Contextualizing Accessibility : Interaction for Blind Computer Users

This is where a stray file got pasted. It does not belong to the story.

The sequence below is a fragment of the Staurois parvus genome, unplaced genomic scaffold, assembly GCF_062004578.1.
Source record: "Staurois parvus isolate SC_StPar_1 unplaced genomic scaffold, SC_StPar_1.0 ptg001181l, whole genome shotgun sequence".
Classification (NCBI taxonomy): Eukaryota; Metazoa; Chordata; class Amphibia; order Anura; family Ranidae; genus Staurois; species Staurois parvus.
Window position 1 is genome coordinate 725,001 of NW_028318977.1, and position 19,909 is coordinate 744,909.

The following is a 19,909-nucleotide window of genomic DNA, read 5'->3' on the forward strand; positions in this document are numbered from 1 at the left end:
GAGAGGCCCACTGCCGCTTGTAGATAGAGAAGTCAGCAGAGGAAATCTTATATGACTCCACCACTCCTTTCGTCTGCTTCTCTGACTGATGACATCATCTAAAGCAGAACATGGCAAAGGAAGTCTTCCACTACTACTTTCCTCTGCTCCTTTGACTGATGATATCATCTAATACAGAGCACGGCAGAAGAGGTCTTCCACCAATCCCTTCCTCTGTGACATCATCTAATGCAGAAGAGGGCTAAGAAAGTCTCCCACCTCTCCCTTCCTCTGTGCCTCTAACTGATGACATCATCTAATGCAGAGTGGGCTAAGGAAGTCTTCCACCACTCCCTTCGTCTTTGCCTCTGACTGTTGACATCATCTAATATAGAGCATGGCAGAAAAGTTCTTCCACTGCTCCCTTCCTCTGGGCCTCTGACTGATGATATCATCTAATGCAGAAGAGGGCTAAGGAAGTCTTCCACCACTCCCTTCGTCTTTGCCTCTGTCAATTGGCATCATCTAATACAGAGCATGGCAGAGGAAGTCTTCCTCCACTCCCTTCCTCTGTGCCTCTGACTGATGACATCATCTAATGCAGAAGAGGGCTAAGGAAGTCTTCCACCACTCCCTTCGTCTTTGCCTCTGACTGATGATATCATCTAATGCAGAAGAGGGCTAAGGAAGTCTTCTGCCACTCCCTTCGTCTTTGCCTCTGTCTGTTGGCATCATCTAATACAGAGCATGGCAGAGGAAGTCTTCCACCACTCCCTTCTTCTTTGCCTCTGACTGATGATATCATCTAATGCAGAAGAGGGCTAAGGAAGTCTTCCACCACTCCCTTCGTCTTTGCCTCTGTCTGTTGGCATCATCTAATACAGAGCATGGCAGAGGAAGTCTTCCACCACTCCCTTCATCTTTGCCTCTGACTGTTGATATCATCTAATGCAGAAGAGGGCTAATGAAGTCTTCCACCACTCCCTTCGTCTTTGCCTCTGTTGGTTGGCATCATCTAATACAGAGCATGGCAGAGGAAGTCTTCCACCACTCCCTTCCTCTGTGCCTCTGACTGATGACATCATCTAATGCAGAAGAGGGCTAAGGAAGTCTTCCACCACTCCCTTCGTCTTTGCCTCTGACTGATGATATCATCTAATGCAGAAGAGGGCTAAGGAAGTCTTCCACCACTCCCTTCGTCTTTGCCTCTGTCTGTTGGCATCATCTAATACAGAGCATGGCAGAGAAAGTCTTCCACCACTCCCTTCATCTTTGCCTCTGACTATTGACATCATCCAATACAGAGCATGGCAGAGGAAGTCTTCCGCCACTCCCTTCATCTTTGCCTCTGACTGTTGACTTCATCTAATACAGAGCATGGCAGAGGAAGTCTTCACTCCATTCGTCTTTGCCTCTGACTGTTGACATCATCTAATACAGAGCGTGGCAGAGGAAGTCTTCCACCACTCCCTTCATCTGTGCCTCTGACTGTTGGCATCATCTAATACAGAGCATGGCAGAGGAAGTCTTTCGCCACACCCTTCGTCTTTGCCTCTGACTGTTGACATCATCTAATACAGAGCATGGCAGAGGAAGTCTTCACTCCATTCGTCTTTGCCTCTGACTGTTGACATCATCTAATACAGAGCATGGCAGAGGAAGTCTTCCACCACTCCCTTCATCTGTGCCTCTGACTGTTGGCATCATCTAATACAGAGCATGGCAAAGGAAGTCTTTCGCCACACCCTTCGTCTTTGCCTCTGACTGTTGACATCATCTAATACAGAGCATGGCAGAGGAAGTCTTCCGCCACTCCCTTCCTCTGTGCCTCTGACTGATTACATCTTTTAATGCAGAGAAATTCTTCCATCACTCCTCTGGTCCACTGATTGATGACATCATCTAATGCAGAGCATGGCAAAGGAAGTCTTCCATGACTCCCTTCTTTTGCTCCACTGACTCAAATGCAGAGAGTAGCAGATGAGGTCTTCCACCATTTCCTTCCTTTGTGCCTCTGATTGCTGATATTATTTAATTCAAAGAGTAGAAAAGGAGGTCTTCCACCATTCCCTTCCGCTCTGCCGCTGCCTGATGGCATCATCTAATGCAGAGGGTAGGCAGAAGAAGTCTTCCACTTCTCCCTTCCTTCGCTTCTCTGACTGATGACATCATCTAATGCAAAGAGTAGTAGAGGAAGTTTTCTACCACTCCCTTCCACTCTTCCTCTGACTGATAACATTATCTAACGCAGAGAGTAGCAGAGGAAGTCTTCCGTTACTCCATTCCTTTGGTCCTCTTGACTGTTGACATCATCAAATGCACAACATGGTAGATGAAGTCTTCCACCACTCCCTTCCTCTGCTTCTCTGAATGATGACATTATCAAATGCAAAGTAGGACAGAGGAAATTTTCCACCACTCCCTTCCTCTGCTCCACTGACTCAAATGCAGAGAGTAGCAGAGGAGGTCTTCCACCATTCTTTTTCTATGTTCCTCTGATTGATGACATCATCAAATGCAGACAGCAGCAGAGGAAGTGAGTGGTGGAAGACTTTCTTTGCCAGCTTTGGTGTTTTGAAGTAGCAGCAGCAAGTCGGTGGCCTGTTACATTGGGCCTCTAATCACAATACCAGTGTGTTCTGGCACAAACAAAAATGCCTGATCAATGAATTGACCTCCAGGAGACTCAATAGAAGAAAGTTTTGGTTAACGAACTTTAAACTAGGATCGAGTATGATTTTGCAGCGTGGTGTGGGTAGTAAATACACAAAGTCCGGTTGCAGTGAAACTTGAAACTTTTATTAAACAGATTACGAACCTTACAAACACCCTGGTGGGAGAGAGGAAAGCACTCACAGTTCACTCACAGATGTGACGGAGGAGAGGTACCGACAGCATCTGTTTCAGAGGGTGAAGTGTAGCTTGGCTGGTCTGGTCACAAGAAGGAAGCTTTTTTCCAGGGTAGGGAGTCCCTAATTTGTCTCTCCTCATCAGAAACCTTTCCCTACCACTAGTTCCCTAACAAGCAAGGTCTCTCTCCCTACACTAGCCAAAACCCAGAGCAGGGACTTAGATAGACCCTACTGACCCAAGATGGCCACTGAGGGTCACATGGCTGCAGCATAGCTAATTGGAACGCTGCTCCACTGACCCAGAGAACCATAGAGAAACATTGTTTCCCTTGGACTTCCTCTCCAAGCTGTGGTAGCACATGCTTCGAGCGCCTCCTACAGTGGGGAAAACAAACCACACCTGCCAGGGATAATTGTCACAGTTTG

Abstract: Computer usage today is predominantly based on graphical interaction, where the visual presentation of information is essential both for input (hand-eye coordination when using a computer mouse), and output (seeing the information on a computer screen). This can create difficulties for blind computer users, both at an individual level when interacting with a computer, and also when collaborating with other computer users. The work presented in this thesis has investigated interaction for blind computer users in three stages. First investigating access to information by making studies on an interactive audio-only game, drawing conclusions about auditory direct manipulation and auditory interface design. Second studying collaboration between blind and sighted computer users in two different contexts, leading to questioning of commonly expressed design principles regarding access to collaboration. Finally studying accessibility in a working environment, finding out how technology, the assistive device used by the blind person, communication with others and professional knowledge interplayed to create an accessible work environment. Based on these empirical studies, the main conclusion from this work is a proposal of a research perspective, Assistive interfaces as cooperative interfaces. Here, the context where the interface is going to be used is in focus, and cooperative and social dimensions of interaction are acknowledged and highlighted. The design and analysis of assistive devices should be highly sensitive to the socio-interactional environment, and not just focusing on the single individual using an assistive device.